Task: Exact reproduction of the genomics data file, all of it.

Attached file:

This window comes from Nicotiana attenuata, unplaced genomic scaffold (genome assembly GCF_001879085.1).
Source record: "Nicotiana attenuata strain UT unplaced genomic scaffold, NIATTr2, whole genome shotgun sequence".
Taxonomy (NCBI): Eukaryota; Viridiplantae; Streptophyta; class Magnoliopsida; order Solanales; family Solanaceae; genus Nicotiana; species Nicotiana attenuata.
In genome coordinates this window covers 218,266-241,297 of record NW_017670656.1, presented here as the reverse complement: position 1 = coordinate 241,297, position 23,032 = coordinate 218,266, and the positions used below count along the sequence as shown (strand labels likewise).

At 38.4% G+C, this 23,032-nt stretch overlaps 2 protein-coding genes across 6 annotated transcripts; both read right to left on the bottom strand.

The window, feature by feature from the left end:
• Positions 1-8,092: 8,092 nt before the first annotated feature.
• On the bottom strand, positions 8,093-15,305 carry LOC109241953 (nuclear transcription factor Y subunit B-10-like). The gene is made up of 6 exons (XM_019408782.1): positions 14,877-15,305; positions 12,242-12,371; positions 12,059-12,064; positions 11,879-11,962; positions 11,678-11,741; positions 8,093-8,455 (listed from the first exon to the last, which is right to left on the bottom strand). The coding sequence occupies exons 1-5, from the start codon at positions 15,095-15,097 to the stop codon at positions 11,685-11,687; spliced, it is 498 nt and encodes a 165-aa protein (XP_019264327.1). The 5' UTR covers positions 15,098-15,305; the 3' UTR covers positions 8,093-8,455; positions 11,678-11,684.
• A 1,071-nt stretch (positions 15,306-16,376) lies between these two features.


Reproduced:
This window comes from Nicotiana attenuata, unplaced genomic scaffold (genome assembly GCF_001879085.1).
Source record: "Nicotiana attenuata strain UT unplaced genomic scaffold, NIATTr2, whole genome shotgun sequence".
Taxonomy (NCBI): Eukaryota; Viridiplantae; Streptophyta; class Magnoliopsida; order Solanales; family Solanaceae; genus Nicotiana; species Nicotiana attenuata.
In genome coordinates this window covers 218,266-241,297 of record NW_017670656.1, presented here as the reverse complement: position 1 = coordinate 241,297, position 23,032 = coordinate 218,266, and the positions used below count along the sequence as shown (strand labels likewise).

At 38.4% G+C, this 23,032-nt stretch overlaps 2 protein-coding genes across 6 annotated transcripts; both read right to left on the bottom strand.

The window, feature by feature from the left end:
• Positions 1-8,092: 8,092 nt before the first annotated feature.
• On the bottom strand, positions 8,093-15,305 carry LOC109241953 (nuclear transcription factor Y subunit B-10-like). The gene is made up of 6 exons (XM_019408782.1): positions 14,877-15,305; positions 12,242-12,371; positions 12,059-12,064; positions 11,879-11,962; positions 11,678-11,741; positions 8,093-8,455 (listed from the first exon to the last, which is right to left on the bottom strand). The coding sequence occupies exons 1-5, from the start codon at positions 15,095-15,097 to the stop codon at positions 11,685-11,687; spliced, it is 498 nt and encodes a 165-aa protein (XP_019264327.1). The 5' UTR covers positions 15,098-15,305; the 3' UTR covers positions 8,093-8,455; positions 11,678-11,684.
• A 1,071-nt stretch (positions 15,306-16,376) lies between these two features.